We needed to know this. That means both cocao and pineapples can be grown in the State of Georgia and they should. It also reminds us that we have the technology to plant plenty of tropical plants even in the more northern reaches.
Recall the tomato in particular. They have to be seeded and taken through initial growth in a hot house. Only then do you set them out as the sun reaches summer equinox. The heat and moisture of the summer allows them to fill out and ripen inside six weeks and continuously thereafter until first frost. Yet every home gardener is happy to do just that.
Thus the growing time you are concerned with for annuals is transplantation to fruit maturity, rather than from seeding time. Perennials obviously have frost issues, yet even there we have real options and we are getting much better at it.
Otherwise we need frost resistant trees and that is not so difficult as we know from the many varieties rolled out...
Posted by Richard Thornton | Oct 26, 2018 | Agriculture, DNA, Mexico, News, South America | 0 |
An international team of scientists have just announced the results of a comprehensive genetic analysis of the cacao tree from which chocolate is made. A wild species of cacao tree, growing in the Amazon Basin was domesticated about 3,600 years ago. Perhaps a century or so after this event, immigrants showed up in southern Mexico with domesticated cacao trees. They were primary progenitors of the Olmec* Civilization. * The Olmecs had nothing to do with the Olmec Civilization. They arrived in southern Mexico about 1500 years after the “Olmec” Civilization had waned.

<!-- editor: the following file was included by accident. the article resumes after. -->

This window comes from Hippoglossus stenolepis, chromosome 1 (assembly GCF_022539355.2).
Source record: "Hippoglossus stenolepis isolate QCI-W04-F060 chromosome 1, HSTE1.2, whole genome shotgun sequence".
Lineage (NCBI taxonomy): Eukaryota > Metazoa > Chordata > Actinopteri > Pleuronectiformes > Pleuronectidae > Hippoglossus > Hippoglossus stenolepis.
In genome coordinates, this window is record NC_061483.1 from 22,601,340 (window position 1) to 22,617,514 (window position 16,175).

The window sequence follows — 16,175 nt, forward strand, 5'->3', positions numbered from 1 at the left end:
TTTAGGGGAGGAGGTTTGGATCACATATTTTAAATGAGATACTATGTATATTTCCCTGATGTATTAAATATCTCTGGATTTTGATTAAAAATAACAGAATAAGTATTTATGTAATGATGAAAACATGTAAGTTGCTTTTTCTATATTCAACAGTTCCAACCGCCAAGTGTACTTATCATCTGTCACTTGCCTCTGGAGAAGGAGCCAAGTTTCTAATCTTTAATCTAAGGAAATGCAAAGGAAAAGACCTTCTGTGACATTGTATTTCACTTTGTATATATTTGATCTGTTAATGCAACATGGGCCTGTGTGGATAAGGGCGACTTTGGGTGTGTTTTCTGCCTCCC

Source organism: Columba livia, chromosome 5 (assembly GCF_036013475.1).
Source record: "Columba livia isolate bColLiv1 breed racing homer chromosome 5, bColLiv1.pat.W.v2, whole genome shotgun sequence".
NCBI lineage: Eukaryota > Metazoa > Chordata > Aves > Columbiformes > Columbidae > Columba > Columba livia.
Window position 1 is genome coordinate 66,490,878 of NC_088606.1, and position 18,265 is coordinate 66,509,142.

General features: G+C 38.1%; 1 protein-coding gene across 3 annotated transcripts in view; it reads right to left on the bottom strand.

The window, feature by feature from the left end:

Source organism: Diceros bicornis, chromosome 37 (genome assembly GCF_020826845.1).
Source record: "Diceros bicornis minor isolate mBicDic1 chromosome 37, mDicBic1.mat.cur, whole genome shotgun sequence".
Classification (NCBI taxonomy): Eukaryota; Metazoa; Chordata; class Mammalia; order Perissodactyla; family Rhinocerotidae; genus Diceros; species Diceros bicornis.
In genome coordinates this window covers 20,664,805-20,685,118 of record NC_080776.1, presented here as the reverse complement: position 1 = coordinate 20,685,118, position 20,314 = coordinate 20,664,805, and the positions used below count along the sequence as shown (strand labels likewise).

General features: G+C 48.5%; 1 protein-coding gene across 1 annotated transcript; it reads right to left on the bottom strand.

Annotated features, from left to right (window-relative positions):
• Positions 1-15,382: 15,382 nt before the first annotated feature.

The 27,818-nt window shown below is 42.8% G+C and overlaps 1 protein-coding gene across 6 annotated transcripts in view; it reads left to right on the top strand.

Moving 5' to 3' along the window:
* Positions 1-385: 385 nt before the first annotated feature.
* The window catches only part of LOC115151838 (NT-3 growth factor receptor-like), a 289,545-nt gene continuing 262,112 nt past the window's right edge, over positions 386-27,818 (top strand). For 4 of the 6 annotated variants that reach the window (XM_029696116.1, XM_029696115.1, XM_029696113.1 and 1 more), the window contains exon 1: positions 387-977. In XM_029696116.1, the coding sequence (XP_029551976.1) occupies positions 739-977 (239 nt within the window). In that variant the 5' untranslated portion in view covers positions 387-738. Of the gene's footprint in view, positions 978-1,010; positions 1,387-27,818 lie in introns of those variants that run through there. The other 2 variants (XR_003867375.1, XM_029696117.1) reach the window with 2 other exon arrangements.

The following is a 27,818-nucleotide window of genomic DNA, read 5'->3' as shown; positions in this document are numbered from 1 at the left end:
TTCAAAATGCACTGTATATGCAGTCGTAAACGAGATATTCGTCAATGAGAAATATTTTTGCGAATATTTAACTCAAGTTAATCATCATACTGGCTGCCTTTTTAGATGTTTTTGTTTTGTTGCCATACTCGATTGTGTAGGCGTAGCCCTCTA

To learn more, go to: https://www.sciencedaily.com/releases/2018/10/181024122416.htm
Gourmet chocolates from Savannah anyone?
Did you know that the Uchee living near Savannah grew pineapples and cacao? They cultivated varieties of these two crops, which had been specifically adapted to the colder winters of the region around Savannah. You won’t find that information in most history books or anthropology texts, but it is a fact. German artist, George Von Reck, immigrated to Savannah shortly after its founding. He immediately became fascinated by the Uchee and Creek Indians living immediately adjacent to the new town. His beautiful water colors and ink sketches include renderings of cacao, pineapple and a tropical variety of a sweet Caribbean squash, which were being successfully cultivated by the Uchee.
It is not known why Georgia colonists didn’t immediately jump on the idea of cultivating these plants commercially for export back to England. A horrific smallpox epidemic in the early 1750s decimated the friendly Native population living near Savannah. Most of the survivors either moved upstream on the Savannah River to near Augusta or relocated to the Oconee, Ocmulgee and Altamaha Rivers. Apparently, these new locales were too cold in the winter to successfully continue cultivation of cacao and pineapple. Below are some of Von Reck’s drawings.